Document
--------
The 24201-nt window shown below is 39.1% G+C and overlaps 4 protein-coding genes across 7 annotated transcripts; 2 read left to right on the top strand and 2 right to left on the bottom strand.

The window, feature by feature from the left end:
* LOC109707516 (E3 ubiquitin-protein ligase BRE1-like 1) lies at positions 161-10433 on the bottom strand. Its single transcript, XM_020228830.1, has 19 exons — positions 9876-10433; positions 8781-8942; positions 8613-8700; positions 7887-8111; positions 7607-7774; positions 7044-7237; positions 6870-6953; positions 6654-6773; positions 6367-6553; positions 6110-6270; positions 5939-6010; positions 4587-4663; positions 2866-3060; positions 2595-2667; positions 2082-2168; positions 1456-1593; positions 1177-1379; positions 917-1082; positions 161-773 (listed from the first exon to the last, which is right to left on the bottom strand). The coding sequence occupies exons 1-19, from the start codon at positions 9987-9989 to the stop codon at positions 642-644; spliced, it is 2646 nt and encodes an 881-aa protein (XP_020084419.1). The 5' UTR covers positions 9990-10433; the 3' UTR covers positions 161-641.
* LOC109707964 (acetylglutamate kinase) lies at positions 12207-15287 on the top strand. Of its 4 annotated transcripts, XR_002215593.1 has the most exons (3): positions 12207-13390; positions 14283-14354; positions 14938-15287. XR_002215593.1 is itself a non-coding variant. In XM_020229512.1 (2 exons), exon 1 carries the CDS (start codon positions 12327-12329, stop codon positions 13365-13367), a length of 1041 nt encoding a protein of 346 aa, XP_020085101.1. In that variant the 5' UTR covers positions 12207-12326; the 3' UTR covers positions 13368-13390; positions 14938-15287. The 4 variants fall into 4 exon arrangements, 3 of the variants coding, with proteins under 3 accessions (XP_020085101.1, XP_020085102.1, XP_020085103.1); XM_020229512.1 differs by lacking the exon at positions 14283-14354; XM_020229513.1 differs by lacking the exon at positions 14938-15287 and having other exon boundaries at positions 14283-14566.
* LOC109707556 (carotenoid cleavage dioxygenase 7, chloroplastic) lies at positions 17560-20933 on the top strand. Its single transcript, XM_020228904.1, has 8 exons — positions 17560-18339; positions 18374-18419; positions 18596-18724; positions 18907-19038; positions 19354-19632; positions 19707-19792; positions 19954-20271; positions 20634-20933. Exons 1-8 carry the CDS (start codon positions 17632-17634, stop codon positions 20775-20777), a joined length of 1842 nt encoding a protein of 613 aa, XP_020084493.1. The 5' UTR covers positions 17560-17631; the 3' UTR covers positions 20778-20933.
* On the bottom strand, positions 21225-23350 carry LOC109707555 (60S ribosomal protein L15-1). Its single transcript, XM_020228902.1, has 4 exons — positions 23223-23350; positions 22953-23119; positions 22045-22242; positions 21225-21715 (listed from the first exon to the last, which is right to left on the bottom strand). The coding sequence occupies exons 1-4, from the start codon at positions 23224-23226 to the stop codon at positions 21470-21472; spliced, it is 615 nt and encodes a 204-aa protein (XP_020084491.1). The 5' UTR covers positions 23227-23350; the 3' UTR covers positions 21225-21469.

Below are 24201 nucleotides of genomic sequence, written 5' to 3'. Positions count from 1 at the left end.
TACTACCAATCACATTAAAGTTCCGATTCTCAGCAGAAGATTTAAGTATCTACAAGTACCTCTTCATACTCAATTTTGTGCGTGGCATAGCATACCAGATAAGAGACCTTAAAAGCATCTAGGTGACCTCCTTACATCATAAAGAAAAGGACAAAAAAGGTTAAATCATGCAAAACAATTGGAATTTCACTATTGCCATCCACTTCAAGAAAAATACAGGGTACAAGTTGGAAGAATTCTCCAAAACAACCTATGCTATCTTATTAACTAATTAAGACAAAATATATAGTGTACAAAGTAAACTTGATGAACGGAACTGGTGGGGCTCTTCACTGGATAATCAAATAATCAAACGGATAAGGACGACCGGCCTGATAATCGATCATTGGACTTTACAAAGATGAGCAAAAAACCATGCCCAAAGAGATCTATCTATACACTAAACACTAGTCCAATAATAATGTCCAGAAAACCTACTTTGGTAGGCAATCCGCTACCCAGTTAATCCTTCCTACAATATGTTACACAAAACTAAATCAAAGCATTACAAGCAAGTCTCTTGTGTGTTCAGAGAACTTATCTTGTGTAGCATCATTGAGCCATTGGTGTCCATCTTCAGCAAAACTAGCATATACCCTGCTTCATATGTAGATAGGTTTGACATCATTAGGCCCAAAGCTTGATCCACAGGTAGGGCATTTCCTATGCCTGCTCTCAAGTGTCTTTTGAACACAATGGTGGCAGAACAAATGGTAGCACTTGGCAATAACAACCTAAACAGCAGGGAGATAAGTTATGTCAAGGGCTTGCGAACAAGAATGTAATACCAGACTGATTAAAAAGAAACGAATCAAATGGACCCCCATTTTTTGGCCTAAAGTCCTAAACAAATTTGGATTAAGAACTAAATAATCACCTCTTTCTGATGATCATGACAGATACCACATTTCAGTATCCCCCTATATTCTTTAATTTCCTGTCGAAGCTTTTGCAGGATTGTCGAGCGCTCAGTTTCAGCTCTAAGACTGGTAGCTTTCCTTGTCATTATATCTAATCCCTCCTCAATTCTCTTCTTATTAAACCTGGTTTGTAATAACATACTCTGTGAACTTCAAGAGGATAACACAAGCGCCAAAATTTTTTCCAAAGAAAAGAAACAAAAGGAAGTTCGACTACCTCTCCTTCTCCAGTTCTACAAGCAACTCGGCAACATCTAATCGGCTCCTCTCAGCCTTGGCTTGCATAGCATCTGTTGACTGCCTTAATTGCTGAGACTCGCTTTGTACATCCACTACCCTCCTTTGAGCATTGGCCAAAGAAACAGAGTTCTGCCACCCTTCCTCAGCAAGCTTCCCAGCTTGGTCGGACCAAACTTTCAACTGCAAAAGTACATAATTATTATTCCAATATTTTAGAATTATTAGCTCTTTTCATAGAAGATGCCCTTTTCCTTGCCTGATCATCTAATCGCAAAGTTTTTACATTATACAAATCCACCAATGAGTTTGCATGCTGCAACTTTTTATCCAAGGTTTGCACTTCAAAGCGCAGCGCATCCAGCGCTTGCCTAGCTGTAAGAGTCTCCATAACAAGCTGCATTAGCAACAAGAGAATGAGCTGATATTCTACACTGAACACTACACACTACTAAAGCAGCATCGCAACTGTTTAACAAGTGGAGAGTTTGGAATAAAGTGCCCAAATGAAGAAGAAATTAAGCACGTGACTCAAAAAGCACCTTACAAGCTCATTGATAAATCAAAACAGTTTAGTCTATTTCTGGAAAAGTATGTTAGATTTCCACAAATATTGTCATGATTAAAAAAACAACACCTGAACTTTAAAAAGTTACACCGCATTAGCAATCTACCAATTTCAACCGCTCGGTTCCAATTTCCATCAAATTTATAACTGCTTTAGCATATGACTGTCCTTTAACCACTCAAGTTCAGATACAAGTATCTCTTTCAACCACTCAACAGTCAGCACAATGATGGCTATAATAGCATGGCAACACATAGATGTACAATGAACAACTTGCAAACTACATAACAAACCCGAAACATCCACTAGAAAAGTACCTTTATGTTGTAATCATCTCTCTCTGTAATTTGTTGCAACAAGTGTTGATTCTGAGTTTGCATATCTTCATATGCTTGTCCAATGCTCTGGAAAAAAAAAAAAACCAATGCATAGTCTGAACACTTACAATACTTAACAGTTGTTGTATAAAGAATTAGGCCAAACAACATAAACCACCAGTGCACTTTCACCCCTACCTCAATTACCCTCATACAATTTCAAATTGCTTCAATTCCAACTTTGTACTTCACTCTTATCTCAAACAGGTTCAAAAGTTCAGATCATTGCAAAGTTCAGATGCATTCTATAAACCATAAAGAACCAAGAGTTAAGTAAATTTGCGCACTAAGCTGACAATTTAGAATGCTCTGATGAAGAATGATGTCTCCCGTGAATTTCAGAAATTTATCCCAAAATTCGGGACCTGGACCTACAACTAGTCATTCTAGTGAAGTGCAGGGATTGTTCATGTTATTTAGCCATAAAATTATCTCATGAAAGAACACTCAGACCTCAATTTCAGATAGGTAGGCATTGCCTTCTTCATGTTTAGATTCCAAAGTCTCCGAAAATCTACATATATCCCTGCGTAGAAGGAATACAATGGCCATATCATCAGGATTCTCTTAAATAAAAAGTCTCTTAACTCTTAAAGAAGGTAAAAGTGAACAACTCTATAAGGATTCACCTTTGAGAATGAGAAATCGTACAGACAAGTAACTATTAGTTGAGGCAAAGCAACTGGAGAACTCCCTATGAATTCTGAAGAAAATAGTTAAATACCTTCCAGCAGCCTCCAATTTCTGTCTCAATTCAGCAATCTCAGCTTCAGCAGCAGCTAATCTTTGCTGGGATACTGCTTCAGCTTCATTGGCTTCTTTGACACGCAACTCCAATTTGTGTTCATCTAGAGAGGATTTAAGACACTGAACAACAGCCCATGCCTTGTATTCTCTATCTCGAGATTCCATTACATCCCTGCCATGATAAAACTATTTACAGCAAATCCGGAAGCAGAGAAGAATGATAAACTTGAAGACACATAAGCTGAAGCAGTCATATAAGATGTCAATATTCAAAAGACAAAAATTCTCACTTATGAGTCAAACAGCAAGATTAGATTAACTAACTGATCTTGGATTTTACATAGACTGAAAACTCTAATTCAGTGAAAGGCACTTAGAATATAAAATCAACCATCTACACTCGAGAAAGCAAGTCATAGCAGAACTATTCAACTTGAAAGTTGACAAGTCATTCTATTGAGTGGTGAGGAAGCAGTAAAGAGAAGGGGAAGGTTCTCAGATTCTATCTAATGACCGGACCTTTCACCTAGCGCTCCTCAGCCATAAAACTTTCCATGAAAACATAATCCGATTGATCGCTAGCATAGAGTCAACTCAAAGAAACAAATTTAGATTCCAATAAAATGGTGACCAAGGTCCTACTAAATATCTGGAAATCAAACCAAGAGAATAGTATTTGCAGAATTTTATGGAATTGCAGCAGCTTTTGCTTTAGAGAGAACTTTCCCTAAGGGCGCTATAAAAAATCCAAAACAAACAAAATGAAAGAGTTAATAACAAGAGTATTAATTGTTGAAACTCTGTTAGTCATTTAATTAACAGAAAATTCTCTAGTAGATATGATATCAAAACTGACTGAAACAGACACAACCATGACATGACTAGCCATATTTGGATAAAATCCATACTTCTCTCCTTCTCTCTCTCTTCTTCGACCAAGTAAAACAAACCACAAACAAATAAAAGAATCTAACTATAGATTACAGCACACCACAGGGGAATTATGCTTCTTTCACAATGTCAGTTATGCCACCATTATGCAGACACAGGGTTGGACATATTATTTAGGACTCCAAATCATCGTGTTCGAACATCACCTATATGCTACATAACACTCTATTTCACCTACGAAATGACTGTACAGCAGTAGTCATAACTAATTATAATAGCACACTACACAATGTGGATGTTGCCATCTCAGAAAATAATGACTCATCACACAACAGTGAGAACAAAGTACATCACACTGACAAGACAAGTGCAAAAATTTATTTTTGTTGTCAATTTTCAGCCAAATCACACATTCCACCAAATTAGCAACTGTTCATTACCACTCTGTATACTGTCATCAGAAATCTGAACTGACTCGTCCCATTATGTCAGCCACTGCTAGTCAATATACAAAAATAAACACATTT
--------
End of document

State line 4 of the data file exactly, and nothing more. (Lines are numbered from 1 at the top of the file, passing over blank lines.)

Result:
* LOC109707964 (acetylglutamate kinase) lies at positions 12207-15287 on the top strand. Of its 4 annotated transcripts, XR_002215593.1 has the most exons (3): positions 12207-13390; positions 14283-14354; positions 14938-15287. XR_002215593.1 is itself a non-coding variant. In XM_020229512.1 (2 exons), exon 1 carries the CDS (start codon positions 12327-12329, stop codon positions 13365-13367), a length of 1041 nt encoding a protein of 346 aa, XP_020085101.1. In that variant the 5' UTR covers positions 12207-12326; the 3' UTR covers positions 13368-13390; positions 14938-15287. The 4 variants fall into 4 exon arrangements, 3 of the variants coding, with proteins under 3 accessions (XP_020085101.1, XP_020085102.1, XP_020085103.1); XM_020229512.1 differs by lacking the exon at positions 14283-14354; XM_020229513.1 differs by lacking the exon at positions 14938-15287 and having other exon boundaries at positions 14283-14566.